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The Burnout Blues

July 25, 2022 By The Siren Of Support Leave a comment

Burnouts aren’t just for muscle cars. 

Chances are there is someone on your team that feels stuck in one spot, wheels turning, engine revving, just building up pressure until they blow up. Workplace burnout is real. It has damaging effects not only on your business but on your people. 

Several years ago, after managing our product support team for five years, I hit the wall. My batteries were drained and I was running on E. I no longer looked forward to having the opportunity to deescalate an upset customer. I couldn’t bring myself to be excited about our team meetings. My creativity was nowhere to be found. I was going through the motions, but I was on the edge of being checked out. I felt it, my team likely felt it, and I knew I had to do something before my customers felt it. 

It was a late night, after eight hours of standing in a trade show booth, meeting customers and promoting our business. My feet were aching but I felt better about my impact for the first time in months. Dinner, drinks and a fairly sketchy karaoke bar gave me the guts to say to my boss, “I need something more, something different.” He did not shoot me down or leave me to find my own home from many states away. Instead, he said, “We’ll figure it out.” When we returned to Milwaukee, that’s exactly what we did. I was able to do a different kind of work. I was motivated to make change and collaborate with different team members. My tank was full and I was ready to hit the road running. While that role didn’t pan out as expected, it put me on a path to be where I am today. Today I am grateful, satisfied and am in a position that allows me to make an impact.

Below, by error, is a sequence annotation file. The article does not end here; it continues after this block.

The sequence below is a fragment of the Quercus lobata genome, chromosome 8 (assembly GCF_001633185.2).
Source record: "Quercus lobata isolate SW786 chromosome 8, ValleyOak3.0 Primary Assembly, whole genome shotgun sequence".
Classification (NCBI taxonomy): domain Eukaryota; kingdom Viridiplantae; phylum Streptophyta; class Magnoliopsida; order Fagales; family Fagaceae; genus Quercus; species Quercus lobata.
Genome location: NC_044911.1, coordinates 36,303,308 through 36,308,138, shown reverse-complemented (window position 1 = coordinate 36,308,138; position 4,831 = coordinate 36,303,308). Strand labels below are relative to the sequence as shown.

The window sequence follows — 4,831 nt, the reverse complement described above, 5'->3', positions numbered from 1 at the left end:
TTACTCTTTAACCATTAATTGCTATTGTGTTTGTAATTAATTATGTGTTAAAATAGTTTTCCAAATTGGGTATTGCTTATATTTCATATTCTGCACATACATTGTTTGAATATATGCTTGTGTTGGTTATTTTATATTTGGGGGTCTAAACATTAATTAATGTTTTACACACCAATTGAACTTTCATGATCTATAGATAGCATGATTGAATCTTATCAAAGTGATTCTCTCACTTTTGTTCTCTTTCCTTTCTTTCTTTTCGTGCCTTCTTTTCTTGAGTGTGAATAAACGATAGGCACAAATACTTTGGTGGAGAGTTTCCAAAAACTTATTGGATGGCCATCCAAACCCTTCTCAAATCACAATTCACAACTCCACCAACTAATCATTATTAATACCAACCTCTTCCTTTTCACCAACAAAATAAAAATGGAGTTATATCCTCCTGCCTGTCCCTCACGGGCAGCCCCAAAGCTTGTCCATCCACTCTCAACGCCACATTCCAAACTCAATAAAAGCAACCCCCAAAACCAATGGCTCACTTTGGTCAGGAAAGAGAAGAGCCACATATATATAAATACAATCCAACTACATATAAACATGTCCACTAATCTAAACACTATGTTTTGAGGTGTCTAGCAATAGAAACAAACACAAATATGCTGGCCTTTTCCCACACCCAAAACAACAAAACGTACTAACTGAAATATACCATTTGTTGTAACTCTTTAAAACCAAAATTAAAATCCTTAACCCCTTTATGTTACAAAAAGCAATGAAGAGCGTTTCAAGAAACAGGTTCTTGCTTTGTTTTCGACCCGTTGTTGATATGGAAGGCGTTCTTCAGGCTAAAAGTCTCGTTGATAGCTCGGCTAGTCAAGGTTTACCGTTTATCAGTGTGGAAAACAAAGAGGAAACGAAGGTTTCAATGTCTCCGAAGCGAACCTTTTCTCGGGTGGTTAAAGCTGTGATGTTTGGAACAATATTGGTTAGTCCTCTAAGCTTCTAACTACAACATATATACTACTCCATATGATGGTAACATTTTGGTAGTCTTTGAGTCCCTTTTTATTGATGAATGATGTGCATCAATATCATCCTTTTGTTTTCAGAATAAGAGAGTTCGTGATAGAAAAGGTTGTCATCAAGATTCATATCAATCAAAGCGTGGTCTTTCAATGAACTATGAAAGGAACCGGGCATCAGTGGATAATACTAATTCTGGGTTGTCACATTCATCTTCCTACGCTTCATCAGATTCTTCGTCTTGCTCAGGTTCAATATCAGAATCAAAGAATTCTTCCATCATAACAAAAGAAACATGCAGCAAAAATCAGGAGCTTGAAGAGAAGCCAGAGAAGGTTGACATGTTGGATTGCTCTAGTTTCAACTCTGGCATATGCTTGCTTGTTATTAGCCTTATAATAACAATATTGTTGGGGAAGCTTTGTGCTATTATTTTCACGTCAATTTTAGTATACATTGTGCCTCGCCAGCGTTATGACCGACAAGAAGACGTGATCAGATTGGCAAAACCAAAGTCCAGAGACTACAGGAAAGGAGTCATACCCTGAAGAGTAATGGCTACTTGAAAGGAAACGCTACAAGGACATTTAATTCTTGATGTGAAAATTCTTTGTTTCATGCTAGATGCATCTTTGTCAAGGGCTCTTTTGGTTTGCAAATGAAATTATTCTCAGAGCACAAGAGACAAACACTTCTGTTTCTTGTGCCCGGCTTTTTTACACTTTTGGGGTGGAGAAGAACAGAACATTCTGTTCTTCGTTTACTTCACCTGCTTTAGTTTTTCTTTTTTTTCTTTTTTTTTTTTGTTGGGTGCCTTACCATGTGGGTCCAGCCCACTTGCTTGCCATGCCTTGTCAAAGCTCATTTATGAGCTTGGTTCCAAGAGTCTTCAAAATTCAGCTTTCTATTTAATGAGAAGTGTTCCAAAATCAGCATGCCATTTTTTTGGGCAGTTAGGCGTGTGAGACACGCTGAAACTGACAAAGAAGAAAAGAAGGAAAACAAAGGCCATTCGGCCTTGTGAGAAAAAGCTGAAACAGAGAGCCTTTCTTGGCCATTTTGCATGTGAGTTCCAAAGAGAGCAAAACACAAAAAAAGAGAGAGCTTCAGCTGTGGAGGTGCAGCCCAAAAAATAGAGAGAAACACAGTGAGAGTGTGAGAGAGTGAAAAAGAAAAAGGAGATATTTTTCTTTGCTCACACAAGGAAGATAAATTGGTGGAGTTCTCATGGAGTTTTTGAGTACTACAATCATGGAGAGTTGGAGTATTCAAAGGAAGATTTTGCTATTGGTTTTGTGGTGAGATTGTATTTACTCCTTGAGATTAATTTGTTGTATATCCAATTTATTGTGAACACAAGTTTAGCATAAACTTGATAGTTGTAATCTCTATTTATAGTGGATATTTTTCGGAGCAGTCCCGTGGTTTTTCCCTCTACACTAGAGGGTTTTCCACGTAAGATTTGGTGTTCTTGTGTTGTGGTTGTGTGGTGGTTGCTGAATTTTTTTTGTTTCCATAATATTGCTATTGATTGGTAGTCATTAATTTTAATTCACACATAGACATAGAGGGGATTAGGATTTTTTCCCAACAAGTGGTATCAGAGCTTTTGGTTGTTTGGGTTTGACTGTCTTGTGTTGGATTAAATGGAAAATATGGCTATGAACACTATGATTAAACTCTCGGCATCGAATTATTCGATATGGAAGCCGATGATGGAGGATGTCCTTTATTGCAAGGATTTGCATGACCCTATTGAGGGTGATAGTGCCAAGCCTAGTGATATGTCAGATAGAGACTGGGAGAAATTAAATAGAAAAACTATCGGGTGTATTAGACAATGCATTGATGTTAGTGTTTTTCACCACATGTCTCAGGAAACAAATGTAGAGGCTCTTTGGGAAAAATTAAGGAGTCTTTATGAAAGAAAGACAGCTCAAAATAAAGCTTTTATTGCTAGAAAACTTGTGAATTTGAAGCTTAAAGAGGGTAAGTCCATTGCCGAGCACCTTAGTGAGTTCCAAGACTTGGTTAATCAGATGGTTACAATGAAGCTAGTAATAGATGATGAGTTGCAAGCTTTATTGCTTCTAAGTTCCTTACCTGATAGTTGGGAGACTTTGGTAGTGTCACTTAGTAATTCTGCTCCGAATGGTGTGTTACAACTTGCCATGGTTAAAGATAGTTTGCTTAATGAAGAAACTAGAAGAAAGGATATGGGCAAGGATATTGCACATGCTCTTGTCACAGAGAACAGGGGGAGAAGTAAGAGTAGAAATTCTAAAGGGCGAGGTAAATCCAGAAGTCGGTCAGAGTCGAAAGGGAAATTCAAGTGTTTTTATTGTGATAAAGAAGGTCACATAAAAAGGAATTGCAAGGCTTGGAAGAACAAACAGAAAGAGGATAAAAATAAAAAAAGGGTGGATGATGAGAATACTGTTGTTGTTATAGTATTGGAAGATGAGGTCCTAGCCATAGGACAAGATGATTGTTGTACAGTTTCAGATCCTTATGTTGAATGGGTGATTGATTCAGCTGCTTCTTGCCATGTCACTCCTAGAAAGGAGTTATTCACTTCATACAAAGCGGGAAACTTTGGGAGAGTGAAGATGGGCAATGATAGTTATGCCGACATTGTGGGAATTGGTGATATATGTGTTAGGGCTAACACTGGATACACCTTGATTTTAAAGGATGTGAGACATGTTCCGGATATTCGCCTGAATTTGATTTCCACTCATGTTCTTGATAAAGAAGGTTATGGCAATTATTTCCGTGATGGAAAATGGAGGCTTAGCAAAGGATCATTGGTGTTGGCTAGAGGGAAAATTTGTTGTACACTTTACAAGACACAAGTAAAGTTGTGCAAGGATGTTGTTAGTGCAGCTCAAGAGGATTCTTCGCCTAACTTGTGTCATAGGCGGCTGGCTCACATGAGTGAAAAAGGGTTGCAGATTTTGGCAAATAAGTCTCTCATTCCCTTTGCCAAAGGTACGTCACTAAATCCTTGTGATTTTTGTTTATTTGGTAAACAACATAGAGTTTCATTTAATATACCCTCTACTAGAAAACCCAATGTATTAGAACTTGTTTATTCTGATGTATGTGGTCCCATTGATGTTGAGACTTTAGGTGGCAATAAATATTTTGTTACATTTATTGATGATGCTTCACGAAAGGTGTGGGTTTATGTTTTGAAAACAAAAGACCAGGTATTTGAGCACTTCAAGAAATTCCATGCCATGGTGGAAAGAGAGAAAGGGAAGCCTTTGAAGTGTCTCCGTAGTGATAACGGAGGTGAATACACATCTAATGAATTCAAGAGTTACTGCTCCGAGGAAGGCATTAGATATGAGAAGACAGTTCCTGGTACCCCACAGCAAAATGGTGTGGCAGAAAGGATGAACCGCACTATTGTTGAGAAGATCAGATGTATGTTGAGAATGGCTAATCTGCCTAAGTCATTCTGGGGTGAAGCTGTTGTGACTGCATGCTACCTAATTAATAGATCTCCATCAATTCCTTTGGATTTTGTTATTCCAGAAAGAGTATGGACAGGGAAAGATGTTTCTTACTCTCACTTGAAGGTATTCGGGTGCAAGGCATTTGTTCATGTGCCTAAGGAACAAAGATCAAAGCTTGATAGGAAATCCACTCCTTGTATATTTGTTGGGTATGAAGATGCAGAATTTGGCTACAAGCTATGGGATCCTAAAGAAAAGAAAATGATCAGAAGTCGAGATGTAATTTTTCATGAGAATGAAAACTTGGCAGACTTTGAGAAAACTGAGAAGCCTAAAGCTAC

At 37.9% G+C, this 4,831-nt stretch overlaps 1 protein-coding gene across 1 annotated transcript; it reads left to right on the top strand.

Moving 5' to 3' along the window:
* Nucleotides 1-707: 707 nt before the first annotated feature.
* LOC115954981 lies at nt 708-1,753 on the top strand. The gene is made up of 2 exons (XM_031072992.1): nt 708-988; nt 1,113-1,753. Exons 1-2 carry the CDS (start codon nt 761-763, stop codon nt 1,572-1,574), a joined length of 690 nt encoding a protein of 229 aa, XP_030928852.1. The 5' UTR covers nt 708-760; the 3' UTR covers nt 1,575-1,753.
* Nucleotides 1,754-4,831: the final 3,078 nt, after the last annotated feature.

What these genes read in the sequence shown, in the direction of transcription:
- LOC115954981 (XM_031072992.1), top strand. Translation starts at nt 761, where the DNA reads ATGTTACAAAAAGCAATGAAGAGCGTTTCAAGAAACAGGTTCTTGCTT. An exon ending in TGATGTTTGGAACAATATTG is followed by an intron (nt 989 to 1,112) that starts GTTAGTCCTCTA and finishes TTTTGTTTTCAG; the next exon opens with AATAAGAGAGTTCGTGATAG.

How as leaders can we limit the inevitable employee burnout? What can we do when we see a team member showing signs of disengagement, lack of motivation, and job related stress? How can modest tweaks to workflow create an environment of comfort and ease? 

  • Change it up: Years ago, we had a customer that regularly would switch employees to different roles. Sales to warranty. Phone based, to on the road. When I inquired, they told me it was to keep their people fresh, on their toes, and to avoid monotony. They were onto something. One of our teams has recently adopted a version of this and the employee feedback is positive.
  • Allow for decompression: Promote breaks and time off. Just being able to walk away from the triggers for a moment can be the breath of fresh air that’s needed to rejuvenate, reset, and return. Let team members vent and express themselves, as long as it is not done in a harmful or public manner. Sometimes you just have to let out a little steam to avoid bursting.
  • Evaluate workload, people, and processes: Maybe it is too much. Maybe what worked a year ago is now suffocating the team. Maybe Joe just isn’t cut out for the increase in sales calls. Take a step back and objectively see what is, and what isn’t working, and make changes as able. Find better ways to get the work done and make sure that the right people are in the right spots.

Workplace burnout may be unavoidable especially in the service industry. Be aware and be cognizant of the needs of your people. Address potential explosions before they occur. You don’t want your people “peeling out”.

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